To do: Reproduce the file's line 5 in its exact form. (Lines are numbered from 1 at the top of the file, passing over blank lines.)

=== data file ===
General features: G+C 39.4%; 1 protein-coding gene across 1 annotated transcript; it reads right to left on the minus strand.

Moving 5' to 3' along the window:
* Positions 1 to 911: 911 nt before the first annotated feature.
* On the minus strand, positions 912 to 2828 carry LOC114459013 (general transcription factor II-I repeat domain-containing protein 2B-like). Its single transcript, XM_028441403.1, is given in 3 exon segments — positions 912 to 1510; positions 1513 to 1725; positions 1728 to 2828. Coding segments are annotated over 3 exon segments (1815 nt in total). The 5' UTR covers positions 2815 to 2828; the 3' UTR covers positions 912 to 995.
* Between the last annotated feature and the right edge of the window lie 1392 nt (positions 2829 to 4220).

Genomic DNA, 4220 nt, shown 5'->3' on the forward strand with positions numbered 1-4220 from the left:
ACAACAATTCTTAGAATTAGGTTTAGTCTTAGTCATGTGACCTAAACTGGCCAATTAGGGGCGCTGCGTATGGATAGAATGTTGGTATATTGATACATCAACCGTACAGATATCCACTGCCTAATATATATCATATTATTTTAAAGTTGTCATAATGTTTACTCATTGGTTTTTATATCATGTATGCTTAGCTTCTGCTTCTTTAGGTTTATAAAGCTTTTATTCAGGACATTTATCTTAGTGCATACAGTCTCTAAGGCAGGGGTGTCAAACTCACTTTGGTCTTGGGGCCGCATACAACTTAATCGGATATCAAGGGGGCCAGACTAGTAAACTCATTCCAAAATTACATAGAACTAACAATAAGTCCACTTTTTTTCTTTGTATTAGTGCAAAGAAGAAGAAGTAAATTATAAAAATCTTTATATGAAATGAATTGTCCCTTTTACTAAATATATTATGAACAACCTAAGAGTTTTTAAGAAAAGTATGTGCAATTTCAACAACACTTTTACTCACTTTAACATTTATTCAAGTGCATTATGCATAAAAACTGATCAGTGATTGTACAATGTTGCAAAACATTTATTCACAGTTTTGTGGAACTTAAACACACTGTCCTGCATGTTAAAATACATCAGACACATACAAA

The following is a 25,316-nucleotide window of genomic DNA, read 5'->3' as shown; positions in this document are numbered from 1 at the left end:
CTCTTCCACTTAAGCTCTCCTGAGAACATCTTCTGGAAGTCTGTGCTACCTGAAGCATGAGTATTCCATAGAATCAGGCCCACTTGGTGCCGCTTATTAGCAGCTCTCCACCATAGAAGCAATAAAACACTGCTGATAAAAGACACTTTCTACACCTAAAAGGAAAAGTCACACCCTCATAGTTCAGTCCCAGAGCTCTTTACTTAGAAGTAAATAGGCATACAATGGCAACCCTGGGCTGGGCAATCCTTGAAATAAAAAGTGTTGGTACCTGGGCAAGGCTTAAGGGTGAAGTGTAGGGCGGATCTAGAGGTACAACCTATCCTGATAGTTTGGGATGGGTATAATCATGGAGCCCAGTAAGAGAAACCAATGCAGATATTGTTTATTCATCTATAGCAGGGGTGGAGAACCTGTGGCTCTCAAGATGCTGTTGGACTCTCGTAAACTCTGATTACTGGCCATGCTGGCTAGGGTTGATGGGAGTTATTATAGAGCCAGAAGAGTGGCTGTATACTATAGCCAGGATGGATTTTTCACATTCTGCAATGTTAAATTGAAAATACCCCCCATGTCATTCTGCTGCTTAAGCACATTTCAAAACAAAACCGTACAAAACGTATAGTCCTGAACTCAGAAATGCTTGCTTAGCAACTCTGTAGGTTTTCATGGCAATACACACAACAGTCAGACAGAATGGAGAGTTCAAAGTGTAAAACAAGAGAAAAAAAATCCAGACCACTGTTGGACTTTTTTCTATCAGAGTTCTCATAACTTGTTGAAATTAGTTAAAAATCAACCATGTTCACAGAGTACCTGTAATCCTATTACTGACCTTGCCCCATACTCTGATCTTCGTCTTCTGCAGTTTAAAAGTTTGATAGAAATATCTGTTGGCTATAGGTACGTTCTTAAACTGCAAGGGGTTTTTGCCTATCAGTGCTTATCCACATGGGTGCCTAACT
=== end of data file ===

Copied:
* Between the last annotated feature and the right edge of the window lie 1392 nt (positions 2829 to 4220).